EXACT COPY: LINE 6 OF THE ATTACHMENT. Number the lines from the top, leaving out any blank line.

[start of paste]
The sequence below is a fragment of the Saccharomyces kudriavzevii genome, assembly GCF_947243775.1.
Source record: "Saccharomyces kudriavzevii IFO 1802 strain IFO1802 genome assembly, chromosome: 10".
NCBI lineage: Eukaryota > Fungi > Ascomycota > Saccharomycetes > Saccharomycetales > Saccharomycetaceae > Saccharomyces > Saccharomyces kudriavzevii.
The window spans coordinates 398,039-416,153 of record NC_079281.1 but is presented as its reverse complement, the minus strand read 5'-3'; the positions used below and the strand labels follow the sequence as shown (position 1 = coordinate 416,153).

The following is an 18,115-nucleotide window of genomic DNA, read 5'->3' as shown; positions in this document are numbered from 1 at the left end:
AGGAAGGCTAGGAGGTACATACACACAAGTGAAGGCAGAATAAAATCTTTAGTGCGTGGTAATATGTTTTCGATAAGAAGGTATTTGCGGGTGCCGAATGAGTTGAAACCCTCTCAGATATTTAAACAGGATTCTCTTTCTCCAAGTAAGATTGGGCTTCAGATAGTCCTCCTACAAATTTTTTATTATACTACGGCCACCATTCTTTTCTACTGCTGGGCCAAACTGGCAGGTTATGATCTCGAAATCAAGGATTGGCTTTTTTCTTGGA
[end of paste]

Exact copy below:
AGGAAGGCTAGGAGGTACATACACACAAGTGAAGGCAGAATAAAATCTTTAGTGCGTGGTAATATGTTTTCGATAAGAAGGTATTTGCGGGTGCCGAATGAGTTGAAACCCTCTCAGATATTTAAACAGGATTCTCTTTCTCCAAGTAAGATTGGGCTTCAGATAGTCCTCCTACAAATTTTTTATTATACTACGGCCACCATTCTTTTCTACTGCTGGGCCAAACTGGCAGGTTATGATCTCGAAATCAAGGATTGGCTTTTTTCTTGGA